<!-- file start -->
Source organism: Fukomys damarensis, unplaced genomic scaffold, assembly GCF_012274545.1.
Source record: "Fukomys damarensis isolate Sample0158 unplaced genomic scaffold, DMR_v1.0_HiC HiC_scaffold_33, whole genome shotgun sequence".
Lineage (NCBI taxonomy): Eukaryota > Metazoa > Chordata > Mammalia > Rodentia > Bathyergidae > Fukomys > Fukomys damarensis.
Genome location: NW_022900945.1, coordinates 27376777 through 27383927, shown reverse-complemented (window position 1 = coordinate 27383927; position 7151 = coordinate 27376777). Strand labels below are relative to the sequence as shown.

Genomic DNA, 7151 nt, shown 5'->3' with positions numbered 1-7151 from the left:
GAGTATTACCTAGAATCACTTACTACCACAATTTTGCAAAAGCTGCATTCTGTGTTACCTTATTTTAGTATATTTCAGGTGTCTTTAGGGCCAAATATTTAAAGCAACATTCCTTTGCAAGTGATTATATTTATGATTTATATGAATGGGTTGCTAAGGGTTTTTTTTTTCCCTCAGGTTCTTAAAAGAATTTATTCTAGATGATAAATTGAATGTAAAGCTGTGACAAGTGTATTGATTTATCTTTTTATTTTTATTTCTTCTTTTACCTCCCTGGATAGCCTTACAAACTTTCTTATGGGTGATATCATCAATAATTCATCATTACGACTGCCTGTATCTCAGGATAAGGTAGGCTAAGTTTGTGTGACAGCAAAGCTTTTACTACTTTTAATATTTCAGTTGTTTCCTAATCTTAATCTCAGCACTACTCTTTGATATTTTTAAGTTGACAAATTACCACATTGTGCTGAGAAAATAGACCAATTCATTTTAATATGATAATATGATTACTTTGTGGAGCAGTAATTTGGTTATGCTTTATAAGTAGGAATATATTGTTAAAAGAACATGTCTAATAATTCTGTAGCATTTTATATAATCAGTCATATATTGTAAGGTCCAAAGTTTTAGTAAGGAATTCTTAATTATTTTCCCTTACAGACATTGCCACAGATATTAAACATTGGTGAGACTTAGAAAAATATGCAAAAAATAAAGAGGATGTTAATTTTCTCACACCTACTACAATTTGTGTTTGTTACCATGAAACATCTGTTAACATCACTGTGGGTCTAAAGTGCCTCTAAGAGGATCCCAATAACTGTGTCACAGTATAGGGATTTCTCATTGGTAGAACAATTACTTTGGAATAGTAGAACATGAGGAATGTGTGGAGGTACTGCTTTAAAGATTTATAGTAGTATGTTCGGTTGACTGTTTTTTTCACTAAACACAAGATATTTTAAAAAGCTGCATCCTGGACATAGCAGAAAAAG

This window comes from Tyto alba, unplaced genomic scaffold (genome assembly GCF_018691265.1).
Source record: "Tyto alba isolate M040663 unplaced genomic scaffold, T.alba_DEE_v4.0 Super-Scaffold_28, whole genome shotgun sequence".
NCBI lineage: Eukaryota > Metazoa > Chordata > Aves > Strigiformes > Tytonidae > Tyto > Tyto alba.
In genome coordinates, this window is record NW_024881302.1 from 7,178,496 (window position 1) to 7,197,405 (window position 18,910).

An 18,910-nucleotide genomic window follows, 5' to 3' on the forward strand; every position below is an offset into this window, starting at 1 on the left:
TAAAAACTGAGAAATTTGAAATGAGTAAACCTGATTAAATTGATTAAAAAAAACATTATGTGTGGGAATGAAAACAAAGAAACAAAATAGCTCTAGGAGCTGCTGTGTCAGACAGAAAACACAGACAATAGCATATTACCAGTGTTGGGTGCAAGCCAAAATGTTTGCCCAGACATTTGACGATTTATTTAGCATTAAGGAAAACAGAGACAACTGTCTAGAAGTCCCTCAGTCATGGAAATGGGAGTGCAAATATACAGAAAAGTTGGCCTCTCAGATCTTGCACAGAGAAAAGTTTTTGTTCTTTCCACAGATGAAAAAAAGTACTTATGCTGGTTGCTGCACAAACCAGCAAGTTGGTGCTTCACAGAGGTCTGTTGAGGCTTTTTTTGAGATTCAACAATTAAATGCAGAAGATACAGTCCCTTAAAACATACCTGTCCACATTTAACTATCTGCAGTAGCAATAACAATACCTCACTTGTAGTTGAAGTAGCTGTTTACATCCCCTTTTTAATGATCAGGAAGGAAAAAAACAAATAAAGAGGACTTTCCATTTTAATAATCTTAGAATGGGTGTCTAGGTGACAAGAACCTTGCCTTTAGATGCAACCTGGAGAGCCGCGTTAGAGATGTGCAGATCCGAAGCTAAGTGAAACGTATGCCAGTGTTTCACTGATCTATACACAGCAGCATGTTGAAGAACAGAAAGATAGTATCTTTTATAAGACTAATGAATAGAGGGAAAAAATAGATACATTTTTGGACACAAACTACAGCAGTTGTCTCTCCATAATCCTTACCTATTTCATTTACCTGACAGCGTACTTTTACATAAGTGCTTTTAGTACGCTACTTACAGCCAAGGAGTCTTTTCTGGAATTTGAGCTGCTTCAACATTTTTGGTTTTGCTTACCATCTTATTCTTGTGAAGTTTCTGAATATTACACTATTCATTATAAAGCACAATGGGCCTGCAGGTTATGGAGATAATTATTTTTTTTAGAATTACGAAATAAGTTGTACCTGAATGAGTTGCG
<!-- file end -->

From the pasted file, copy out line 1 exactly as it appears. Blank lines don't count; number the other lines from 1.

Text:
Source organism: Fukomys damarensis, unplaced genomic scaffold, assembly GCF_012274545.1.